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The beauty of an imperfect body – Helmut Newton’s powerful women

Posted in fashion, Style & Travel, and Women's issues

Helmut-Newton--YSL--French-Vogue--Rue-Aubriot--Paris-1975--
From the Rue Abroit series for Yves St Laurent

But, if I were to look for a moment at the pore-less faces, the sculpted legs, the absence of lines or of any imperfections, it wouldn’t be hard to see why young girls today feel so inadequate and work so hard to attain the impossible. The subject has been dissected in many a forum by more eloquent voices than mine so I won’t debate it any further here. Thirty years ago, though, I don’t remember ever measuring myself against the likes of Claudia Schiffer, Cindy Crawford or Naomi Campbell, and I am fairly confident none of my girlfriends lost any sleep over the matter either – so, what has changed? 

What has changed dawned on me today, as I wandered around the galleries of the Annenberg Space for Photography, where an exhibition of Helmut Newton nudes is currently on display.

big_nude_iii384130707_uploadLove him or hate him, whether you believed Newton objectified the female body or not, his vision of a naked woman is intensely personal, beautiful and even empowering.

EPSON scanner imageMost of his subjects were professional models, hence beautiful girls at the top of their game in the mid-70’s/80’s. Some of the photos are truly iconic and all of them have one thing in common – the women look real. Less than perfect knees on mile-long legs, breasts with a hint of a sag, wobbly butts and dare I say it?, even a mild display of cellulite. The horror! All the women also sport a crop of hair on their vaginas (more about this here) and, while by no means overweight, they don’t look undernourished either. In short, despite their extraordinary beauty, these women are relatable, they don’t project an image of unattainable perfection.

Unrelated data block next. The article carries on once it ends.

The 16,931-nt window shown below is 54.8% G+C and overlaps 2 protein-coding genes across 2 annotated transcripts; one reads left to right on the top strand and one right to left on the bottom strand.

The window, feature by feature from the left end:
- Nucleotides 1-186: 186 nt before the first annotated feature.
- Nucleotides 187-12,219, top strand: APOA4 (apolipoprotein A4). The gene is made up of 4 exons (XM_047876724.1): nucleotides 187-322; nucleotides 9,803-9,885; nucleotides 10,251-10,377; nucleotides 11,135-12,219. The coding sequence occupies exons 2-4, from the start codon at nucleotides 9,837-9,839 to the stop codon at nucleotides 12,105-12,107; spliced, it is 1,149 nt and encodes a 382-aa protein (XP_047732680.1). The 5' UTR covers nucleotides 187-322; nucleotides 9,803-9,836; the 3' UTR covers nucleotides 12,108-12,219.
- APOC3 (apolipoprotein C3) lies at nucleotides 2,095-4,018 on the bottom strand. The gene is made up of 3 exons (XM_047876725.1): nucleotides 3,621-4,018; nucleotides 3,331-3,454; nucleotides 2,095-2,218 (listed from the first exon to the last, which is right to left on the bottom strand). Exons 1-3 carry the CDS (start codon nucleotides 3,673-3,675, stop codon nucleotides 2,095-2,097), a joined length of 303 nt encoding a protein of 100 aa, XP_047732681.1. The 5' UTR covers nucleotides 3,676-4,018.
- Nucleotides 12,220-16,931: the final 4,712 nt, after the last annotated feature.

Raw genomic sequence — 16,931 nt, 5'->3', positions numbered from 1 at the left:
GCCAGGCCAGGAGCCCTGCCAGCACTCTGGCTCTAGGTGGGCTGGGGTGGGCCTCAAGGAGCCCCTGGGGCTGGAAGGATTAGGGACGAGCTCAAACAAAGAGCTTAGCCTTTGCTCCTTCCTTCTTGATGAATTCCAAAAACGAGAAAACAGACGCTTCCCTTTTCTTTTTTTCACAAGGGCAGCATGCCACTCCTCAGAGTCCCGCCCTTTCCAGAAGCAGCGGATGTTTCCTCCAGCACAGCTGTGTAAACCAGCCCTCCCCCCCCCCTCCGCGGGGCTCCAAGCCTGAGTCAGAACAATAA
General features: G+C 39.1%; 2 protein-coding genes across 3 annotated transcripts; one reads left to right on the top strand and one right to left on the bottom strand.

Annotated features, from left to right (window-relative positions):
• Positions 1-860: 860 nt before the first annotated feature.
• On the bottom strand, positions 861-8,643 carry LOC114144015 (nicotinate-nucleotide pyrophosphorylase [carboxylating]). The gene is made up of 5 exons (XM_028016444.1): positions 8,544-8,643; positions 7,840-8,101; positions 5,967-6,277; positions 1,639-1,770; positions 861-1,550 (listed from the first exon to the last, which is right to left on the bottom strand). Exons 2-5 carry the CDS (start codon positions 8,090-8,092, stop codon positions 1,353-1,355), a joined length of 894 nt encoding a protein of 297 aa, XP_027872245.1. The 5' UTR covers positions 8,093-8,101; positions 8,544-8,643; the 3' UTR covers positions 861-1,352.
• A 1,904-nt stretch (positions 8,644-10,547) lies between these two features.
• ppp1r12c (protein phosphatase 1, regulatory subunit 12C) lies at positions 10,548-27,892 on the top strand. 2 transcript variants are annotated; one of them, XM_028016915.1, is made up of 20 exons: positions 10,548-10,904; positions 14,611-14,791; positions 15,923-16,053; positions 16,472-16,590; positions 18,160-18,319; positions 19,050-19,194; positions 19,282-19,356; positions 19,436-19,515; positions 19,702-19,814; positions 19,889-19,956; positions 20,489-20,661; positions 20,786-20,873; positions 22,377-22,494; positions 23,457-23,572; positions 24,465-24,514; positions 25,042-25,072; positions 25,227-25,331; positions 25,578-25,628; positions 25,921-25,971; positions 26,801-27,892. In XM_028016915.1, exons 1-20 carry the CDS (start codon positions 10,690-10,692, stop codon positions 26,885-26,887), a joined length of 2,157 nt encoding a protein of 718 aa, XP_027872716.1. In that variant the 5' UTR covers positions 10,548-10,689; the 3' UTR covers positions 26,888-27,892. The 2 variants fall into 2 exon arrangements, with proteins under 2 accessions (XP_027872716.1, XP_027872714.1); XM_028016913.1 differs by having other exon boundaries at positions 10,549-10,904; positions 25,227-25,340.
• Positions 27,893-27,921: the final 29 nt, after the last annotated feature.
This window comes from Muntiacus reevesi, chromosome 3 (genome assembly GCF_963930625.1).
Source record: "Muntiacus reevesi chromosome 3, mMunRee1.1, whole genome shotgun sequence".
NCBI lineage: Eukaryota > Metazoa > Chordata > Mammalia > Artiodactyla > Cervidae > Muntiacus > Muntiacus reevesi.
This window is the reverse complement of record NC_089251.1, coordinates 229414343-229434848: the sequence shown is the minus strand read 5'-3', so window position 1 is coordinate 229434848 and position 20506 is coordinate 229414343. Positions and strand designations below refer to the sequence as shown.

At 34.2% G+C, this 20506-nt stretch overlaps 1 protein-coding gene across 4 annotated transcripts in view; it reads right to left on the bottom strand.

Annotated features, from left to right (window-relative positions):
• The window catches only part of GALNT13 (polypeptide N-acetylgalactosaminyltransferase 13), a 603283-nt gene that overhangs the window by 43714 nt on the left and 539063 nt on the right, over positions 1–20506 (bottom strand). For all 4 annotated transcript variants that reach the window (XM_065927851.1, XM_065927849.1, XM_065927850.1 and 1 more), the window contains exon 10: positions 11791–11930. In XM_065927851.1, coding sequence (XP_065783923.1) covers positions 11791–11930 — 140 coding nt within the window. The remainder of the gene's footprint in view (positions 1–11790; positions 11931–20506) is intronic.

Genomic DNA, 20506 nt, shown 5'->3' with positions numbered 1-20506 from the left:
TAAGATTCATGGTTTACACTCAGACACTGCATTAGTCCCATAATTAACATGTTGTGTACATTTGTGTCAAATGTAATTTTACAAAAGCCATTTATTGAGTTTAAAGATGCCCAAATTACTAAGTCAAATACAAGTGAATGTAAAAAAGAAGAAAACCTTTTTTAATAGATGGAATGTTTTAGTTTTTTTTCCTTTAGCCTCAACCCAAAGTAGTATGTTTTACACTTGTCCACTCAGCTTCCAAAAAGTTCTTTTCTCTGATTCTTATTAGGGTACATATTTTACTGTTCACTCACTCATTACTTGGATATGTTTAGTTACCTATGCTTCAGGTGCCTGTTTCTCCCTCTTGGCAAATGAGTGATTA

They might be beautiful but they are also human.

The changes in how photos are retouched, airbrushed and cropped have been subtle enough over the years that I didn’t even notice until I was confronted with extra-sized black and white prints hanging in a museum. I have always found beauty in imperfection and it seemed like the fashion world did too, at some point. Certainly, Mr. Newton did not mind. But, then again, he was a master, probably more interested in portraying his idealized woman within the confines of reality: strong, sexually independent and proud of her imperfections.

All photos copyright of Helmut Newton Estate 

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4 Comments

  1. Love this post! While this is always a big discussion topic, I love your take. Thanks so much for sharing.

    August 15, 2013
    |Reply
    • Thank you. I always appreciate when readers take the time to comment

      August 15, 2013
      |Reply
  2. I saw this exhibit in Rome and I too was struck by how different the women looked in the 70s and 80s.

    Powerful, strong, agency, human, were some of the words that popped into my head.

    August 13, 2013
    |Reply

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